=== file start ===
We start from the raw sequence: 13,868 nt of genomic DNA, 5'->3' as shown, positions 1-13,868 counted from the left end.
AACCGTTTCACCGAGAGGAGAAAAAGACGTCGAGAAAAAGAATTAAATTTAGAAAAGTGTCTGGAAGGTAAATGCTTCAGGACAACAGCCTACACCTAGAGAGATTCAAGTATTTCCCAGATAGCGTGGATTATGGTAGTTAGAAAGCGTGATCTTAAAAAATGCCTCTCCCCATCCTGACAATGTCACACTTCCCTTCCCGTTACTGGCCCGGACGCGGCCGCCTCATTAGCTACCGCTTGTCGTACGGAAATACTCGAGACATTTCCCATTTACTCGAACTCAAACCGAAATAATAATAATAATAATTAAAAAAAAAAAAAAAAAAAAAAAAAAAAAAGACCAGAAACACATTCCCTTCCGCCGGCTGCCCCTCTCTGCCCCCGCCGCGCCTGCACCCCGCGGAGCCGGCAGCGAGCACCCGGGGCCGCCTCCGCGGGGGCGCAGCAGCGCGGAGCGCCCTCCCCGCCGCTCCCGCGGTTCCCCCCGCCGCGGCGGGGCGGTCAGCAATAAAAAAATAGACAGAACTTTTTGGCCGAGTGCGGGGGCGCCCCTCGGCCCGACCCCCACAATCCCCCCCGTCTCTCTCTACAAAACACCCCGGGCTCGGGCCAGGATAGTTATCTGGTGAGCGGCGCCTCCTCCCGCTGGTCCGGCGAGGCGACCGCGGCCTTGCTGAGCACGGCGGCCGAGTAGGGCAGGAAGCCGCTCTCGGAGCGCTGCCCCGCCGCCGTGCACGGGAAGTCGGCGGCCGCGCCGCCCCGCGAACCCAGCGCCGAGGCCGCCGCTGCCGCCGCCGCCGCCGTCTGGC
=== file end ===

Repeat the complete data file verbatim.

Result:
We start from the raw sequence: 13,868 nt of genomic DNA, 5'->3' as shown, positions 1-13,868 counted from the left end.
AACCGTTTCACCGAGAGGAGAAAAAGACGTCGAGAAAAAGAATTAAATTTAGAAAAGTGTCTGGAAGGTAAATGCTTCAGGACAACAGCCTACACCTAGAGAGATTCAAGTATTTCCCAGATAGCGTGGATTATGGTAGTTAGAAAGCGTGATCTTAAAAAATGCCTCTCCCCATCCTGACAATGTCACACTTCCCTTCCCGTTACTGGCCCGGACGCGGCCGCCTCATTAGCTACCGCTTGTCGTACGGAAATACTCGAGACATTTCCCATTTACTCGAACTCAAACCGAAATAATAATAATAATAATTAAAAAAAAAAAAAAAAAAAAAAAAAAAAAAGACCAGAAACACATTCCCTTCCGCCGGCTGCCCCTCTCTGCCCCCGCCGCGCCTGCACCCCGCGGAGCCGGCAGCGAGCACCCGGGGCCGCCTCCGCGGGGGCGCAGCAGCGCGGAGCGCCCTCCCCGCCGCTCCCGCGGTTCCCCCCGCCGCGGCGGGGCGGTCAGCAATAAAAAAATAGACAGAACTTTTTGGCCGAGTGCGGGGGCGCCCCTCGGCCCGACCCCCACAATCCCCCCCGTCTCTCTCTACAAAACACCCCGGGCTCGGGCCAGGATAGTTATCTGGTGAGCGGCGCCTCCTCCCGCTGGTCCGGCGAGGCGACCGCGGCCTTGCTGAGCACGGCGGCCGAGTAGGGCAGGAAGCCGCTCTCGGAGCGCTGCCCCGCCGCCGTGCACGGGAAGTCGGCGGCCGCGCCGCCCCGCGAACCCAGCGCCGAGGCCGCCGCTGCCGCCGCCGCCGCCGTCTGGC